Monday, May 18, 2015

Goodman Production of 'The Little Foxes' Provides a Solid, If Not Especially Sly, Introduction to a Classic -- Chicago Theater Review

Theater Review

The Little Foxes
a play by Lillian Hellman
directed by Henry Wishcamper
Goodman Theatre, Chicago
Thru June 7

Except for one lower-level Introduction to Theater college course nearly 30 years ago, I've never had any formal education to accompany, abet or amplify my theatergoing experience.

Thus in becoming something of an aficionado over the past 15 years, in addition to attending numerous musicals and contemporary plays, I've made some attempt to indoctrinate myself to many classic works and writers.

This has included seeing multiple plays each by Shakespeare, Oscar Wilde, Arthur Miller, Tennessee Williams, Eugene O'Neill, Edward Albee, Neil Simon, Harold Pinter, David Mamet, August Wilson, Lanford Wilson and other playwriting legends, as well as Raisin in the Sun by Lorraine Hansberry, Awake and Sing by Clifford Odets and Our Town by Thornton Wilder, among other canonical works.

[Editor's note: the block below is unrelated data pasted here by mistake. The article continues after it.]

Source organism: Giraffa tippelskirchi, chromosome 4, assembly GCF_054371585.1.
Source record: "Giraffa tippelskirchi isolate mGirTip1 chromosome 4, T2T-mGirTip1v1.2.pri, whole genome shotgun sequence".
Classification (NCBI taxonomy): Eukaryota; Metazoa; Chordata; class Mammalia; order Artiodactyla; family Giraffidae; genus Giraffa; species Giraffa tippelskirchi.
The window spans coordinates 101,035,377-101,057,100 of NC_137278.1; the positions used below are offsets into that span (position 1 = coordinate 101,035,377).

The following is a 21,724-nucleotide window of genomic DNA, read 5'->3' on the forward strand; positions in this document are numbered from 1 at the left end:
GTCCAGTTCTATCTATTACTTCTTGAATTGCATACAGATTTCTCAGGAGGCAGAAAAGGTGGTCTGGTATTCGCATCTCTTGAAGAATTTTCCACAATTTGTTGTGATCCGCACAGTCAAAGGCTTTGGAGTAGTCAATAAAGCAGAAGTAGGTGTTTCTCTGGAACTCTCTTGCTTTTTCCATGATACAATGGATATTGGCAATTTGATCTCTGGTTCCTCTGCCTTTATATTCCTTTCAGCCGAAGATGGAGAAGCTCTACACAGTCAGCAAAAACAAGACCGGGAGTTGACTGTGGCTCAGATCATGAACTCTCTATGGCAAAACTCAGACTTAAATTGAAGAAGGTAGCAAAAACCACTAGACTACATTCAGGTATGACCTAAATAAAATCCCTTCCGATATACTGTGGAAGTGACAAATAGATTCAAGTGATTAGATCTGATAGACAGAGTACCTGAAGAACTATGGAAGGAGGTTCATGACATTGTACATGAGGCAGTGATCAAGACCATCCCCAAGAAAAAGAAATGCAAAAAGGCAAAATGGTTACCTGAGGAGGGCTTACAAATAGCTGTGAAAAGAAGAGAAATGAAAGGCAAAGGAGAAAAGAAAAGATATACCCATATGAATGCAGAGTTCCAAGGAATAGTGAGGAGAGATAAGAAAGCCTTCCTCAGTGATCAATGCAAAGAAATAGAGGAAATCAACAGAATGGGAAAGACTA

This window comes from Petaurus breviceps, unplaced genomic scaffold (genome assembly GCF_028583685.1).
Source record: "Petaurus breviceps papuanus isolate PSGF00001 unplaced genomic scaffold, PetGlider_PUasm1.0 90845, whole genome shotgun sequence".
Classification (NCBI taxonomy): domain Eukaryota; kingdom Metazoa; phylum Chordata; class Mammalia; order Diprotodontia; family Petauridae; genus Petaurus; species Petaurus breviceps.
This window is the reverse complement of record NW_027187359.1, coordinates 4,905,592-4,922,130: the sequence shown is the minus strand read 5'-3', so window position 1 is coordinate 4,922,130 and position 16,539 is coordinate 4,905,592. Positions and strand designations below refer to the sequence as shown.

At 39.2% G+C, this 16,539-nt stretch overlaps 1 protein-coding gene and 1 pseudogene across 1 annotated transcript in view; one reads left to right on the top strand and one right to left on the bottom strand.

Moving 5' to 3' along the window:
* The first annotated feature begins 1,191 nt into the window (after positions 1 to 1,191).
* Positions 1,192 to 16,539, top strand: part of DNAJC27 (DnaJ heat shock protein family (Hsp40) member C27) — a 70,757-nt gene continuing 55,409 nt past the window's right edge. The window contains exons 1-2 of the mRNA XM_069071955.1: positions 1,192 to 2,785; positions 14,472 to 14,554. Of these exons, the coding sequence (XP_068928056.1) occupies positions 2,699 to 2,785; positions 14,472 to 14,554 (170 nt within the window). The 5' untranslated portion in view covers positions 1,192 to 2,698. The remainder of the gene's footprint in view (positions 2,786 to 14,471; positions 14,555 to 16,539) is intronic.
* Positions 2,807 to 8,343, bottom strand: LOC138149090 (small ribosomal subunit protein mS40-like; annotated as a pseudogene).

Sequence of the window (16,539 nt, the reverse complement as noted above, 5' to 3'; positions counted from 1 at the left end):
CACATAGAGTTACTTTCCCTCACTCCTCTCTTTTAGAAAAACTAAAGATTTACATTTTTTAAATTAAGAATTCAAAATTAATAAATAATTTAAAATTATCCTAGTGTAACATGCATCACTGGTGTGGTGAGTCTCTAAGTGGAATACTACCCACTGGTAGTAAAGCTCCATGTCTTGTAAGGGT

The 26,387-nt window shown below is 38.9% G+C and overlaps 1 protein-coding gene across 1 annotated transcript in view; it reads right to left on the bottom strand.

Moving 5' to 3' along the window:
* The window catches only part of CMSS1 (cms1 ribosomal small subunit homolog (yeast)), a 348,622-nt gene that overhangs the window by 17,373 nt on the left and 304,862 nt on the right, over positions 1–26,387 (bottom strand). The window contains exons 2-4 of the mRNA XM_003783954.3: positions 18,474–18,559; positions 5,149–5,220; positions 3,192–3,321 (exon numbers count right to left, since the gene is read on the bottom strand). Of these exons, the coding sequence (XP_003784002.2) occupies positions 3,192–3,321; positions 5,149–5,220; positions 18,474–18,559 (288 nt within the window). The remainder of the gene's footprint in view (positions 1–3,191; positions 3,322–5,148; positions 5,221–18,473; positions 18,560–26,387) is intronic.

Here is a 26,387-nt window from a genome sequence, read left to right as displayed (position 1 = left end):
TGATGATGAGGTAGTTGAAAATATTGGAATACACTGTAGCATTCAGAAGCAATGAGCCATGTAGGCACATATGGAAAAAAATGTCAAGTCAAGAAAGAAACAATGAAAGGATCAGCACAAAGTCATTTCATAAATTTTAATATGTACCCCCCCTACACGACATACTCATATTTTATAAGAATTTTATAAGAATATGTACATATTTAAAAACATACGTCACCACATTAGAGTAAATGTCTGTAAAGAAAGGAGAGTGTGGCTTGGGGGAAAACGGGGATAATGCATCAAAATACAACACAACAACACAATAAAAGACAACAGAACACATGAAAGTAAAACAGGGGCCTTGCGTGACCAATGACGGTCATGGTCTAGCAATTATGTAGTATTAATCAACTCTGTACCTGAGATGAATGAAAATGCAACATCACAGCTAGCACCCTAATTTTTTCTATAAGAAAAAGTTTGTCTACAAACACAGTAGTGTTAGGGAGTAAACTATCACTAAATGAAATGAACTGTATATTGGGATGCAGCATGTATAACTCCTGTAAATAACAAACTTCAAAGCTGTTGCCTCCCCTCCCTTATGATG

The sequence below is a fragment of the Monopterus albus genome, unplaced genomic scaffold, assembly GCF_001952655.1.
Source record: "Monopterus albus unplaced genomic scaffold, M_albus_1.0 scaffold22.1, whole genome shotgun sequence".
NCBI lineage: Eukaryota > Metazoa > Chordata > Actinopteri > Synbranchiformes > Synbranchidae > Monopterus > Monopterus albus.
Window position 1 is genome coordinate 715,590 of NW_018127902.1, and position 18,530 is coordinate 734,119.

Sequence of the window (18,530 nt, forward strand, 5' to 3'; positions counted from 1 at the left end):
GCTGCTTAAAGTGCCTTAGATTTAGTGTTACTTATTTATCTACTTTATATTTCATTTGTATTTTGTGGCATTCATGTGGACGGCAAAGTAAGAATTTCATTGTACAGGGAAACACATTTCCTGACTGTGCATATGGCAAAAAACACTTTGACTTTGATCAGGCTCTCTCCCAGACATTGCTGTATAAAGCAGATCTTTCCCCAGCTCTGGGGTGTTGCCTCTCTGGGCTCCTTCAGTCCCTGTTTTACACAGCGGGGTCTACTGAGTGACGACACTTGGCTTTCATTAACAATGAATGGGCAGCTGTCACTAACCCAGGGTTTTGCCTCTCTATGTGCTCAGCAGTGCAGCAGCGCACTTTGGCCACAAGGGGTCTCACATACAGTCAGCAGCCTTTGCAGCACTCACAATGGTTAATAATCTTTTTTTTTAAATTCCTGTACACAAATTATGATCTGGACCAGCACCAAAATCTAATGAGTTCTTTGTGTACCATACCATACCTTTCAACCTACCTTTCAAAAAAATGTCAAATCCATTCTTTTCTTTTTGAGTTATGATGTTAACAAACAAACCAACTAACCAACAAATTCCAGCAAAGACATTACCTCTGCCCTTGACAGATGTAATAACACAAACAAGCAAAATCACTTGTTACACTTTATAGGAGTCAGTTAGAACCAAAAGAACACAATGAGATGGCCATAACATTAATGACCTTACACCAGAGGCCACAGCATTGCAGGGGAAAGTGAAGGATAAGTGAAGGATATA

Although Lillian Hellman is seemingly of a stature to fit among those storied names, I've only now seen two of her plays, with the first--which was her first, 1934's The Children's Hour--coming just last year, after never having noted earlier opportunities.

Photo credit on all: Liz Lauren
I greatly enjoyed that play, in part because of a terrific performance by a friend and others in the cast of a rather intimate production, but also because in revolving around two schoolteachers who are accused of lesbianism by a malicious student, it felt quite topical, even contemporary, 80 years after it was written.

I had similar hopes for The Little Foxes, seemingly Hellman's quintessential work, which is now being staged at Chicago's Goodman Theatre under the direction of Henry Wishcamper.

As part of my subscription series, the play--written in 1939, set in 1900--was worth my time, even in clocking in at a hefty 2:45 including 2 intermissions.